At first referred to by as the M-60-2000, GDLS now refers to this Abrams/M-60 hybrid as the M-120S, with the “120” referring to the gun caliber and “S” referring to Survivability.  The M-120S is an attempt by GDLS to quickly and less expensively produce a dramatic upgrade for the M-60 series.  The M-120S (an unofficial, company designation), is still being marketed heavily by GDLS, and came within a hair’s-breadth of being adopted by Turkey (already the user of a large fleet of M-60A3’s), but as yet no sales have been made. Egypt has also shown some interest in the M-120S, as they too have a fleet of former-US M-60s.

     Though the M-60 chassis is obvious with a close look, the M-120S does have a great resemblance to an actual M-1A1 Abrams.  The turret is essentially the same as that of the M-1A1, but with no DU armor inserts.  The turret is mounted on the M-60 chassis with an adapter ring.  As the M-1A1 turret is much heavier and extra armor is added to the M-120S, the suspension has been beefed up considerably to take the extra weight, and the tracks have been replaced with lighter, yet stronger ones.  The standard torsion bars have been replaced with hydropneunmatic units to smooth the ride, as well as saving space within the hull.  The sponsons have been enlarged to hold batteries and extra fuel.  The powerpack has been replaced with an AVDS-1790-9 1200 hp diesel and a matching automatic transmission.  The M-120S uses M-1A1-type final drives and M-1A1-type driver’s controls.  Armor enhancements include side skirts and Chobham glacis armor, as well as general hull armor augmentation and lugs for ERA on the HS and TS.  The M-120S has an external APU similar to that used on some versions of the Abrams, a digital command-and-control computer, thermal vision for the driver, a CITS (Commander’s Independent Thermal Sight), general improvements to the electrical system, and monitors for the vehicle equipment condition.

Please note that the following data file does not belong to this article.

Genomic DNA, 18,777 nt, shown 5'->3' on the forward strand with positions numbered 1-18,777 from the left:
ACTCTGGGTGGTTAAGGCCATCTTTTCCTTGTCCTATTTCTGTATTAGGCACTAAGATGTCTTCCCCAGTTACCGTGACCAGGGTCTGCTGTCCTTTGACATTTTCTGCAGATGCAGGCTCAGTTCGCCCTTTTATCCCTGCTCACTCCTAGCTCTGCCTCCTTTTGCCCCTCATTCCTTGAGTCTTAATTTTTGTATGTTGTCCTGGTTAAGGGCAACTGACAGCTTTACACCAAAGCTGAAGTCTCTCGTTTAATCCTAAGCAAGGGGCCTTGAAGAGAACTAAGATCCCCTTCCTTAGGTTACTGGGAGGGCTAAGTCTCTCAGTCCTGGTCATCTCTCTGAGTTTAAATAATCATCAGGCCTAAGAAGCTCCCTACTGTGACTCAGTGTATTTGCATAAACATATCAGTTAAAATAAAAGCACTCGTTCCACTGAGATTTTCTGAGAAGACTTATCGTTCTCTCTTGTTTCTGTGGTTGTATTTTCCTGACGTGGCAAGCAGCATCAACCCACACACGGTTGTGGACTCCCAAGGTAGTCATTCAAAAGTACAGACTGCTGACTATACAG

A number of odd variants of the M-60 were devised, designed, or tested.  Eventually, these will be found in the Best Vehicles That Never Were Section.

     Twilight 2000 Notes: A good number of US tank strength in the Twilight 2000 timeline, especially in US Army reserves and the National Guard, were actually M-60A3s; at the beginning of the war, most of them sported ERA.  The US Marines also had a good number of M-60A3s and a few M-60A1s on hand, also normally equipped with ERA.  In other places in the world, M-60A1s and A3s are also quite common.  The GDLS Modernization Package (designated M-60A4E1 as used by the National Guard and M-60A4E2 as used by the Marines) was used extensively by the Army National Guard and the US Marines; the Army National Guard typically used the 1050 hp engine, while the Marines used the 1200 hp engine.  Several other countries took advantage of the GDLS Modernization Package.  Starting in 1997, some 250 M-60s were modified to the M-120S standard, and type-standardized as the M-60A5; however, they were more commonly known to their crews as the “Abrams Junior.”  Some 75-90 were sent to the European and Middle Eastern Theatres, but most did not make it out of the continental US, and most were sent to Alaska and the Pacific Northwest to fight the Russian invasion, with about 40 sent to the American Southwest.  Most used reactive armor in an attempt to match the superb armor protection of their turrets.